Business Owners' Control Of Their Work-Life Balance Is The Fine Line Between Hard Work And Hell

Business Owners' Control Of Their Work-life Balance Is The Fine Line Between Hard Work And Hell A variety of personal reasons motivate people to run a small business. Shutterstock

We live in a society in which people are trying to do more each day. Both work and life are worthy competitors for time. Yet the complex demands of modern society have redefined the notion of work-life balance.

Work-life balance has different meanings for different people and is often linked to individual preferences. We interviewed franchised and independent business owners in Australia to understand their work and life priorities.

Although not always aware of it, most people in small business reconcile competing work and life demands on an ad hoc basis. This is because a variety of reasons motivate small-business ownership.

Most owners, however, want control. Being one’s own boss, having the freedom to make decisions and determining one’s own rewards are key determinants of control. All are important to business owners.

Work and life priorities

Remarkably, only six of the 30 business owners we interviewed considered work-life balance important when establishing their businesses. Five who had families clearly stated that their desire and ability to allocate time to family drove their choice to be in business.

Many owners were unable to articulate where their lives were out of balance, although they expressed concern about having to skip or compromise on family and social activities. They used terms such as time poor, burdened and frustrated to describe their feelings when juggling priorities.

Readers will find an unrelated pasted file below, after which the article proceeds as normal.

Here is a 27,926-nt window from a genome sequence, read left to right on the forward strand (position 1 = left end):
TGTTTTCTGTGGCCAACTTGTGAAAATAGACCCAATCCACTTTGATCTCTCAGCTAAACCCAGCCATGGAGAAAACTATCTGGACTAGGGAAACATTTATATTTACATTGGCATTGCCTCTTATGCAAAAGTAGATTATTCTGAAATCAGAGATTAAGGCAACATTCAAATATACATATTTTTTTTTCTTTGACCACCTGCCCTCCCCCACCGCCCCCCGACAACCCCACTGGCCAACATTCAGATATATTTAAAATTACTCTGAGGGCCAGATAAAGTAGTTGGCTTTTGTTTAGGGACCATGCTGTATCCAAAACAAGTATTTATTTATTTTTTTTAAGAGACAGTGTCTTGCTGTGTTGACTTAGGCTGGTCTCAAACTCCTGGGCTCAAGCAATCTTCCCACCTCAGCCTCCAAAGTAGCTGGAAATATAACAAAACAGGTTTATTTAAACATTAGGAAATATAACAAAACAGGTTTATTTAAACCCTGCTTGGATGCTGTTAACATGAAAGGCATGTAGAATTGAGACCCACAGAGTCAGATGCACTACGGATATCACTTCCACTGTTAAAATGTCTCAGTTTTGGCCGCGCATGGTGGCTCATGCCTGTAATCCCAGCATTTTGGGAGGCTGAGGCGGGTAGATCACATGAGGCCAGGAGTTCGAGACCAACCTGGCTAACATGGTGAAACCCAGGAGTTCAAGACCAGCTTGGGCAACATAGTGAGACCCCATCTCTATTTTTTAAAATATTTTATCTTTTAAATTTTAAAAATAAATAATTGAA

Some owners had not connected their state of frustration with their lack of opportunity to allocate time effectively.

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One said:

Getting up to go to work because you want to. Knowing there’s a light at the end of the tunnel, knowing you’re in control of your own destiny… I kid you not, it has been three years of hell.

However, many owners admitted not having previously recognised this as a work-life balance issue.

This suggests it is highly likely that work-life balance is a concern for them although they saw it more in terms of excessive work demands rather than forgone opportunities to participate in other esteemed activities.

The table below reports the most common responses from business owners regarding their attitudes toward work-life balance and prioritising activities.

Business Owners' Control Of Their Work-life Balance Is The Fine Line Between Hard Work And Hell Author provided

Irrespective of how work, family or community are prioritised in a work-life balance model, interviewees reported a sense of imbalance when they lose control in setting and achieving their priorities.

Interestingly, the factors the business owners identified as limiting their opportunity for work-life balance were also those that minimised their discretion when making choices, particularly in allocating their time.

This harks back to the need to feel “in control”, which a business owner articulated: